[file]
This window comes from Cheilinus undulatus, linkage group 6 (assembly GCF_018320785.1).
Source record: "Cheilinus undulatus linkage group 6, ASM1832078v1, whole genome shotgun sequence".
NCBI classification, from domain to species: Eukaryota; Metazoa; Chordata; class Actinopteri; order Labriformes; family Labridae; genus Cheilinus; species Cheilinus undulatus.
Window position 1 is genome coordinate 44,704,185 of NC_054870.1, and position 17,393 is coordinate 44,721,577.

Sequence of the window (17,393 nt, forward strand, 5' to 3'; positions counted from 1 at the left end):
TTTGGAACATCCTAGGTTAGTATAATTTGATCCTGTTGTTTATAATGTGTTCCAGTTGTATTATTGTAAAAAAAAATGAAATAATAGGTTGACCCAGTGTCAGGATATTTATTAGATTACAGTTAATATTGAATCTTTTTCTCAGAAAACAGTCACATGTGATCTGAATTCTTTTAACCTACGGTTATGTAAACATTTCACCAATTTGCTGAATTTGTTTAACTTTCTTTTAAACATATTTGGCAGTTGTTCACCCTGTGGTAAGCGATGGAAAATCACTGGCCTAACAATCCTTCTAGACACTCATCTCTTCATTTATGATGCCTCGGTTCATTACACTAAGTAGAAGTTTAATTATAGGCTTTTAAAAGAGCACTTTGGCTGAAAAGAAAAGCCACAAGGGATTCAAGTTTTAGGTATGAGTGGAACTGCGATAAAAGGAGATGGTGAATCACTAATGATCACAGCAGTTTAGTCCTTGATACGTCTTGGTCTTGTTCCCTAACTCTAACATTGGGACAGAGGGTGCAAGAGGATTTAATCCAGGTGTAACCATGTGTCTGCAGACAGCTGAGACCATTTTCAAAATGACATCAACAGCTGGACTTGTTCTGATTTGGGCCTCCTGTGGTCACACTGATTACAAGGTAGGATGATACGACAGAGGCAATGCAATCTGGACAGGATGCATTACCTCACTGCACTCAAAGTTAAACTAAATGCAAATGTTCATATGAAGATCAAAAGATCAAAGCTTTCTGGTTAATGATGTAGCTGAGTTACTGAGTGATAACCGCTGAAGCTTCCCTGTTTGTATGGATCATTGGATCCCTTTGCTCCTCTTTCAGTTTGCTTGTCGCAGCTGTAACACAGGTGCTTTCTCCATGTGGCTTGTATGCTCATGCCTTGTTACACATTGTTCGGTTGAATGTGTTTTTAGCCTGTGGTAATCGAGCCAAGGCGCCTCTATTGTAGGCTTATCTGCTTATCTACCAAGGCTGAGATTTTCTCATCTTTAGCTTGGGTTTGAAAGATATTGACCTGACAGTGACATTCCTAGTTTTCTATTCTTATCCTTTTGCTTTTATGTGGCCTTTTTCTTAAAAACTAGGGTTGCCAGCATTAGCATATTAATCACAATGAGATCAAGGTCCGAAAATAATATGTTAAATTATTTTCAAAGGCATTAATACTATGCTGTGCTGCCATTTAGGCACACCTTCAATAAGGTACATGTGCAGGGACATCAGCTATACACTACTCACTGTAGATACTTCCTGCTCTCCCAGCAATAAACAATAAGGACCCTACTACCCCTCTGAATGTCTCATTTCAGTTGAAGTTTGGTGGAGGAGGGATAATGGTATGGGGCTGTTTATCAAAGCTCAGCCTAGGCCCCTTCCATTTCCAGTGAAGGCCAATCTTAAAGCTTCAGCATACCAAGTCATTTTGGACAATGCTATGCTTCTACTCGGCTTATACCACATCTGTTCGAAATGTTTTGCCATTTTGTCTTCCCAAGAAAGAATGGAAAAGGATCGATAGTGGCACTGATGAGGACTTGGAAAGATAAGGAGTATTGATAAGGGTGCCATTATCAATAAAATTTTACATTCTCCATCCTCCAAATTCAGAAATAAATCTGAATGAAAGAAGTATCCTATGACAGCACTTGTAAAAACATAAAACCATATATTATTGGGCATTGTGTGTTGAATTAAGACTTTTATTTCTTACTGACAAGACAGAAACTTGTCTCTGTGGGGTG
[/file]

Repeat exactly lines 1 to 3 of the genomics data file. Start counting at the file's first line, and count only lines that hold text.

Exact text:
This window comes from Cheilinus undulatus, linkage group 6 (assembly GCF_018320785.1).
Source record: "Cheilinus undulatus linkage group 6, ASM1832078v1, whole genome shotgun sequence".
NCBI classification, from domain to species: Eukaryota; Metazoa; Chordata; class Actinopteri; order Labriformes; family Labridae; genus Cheilinus; species Cheilinus undulatus.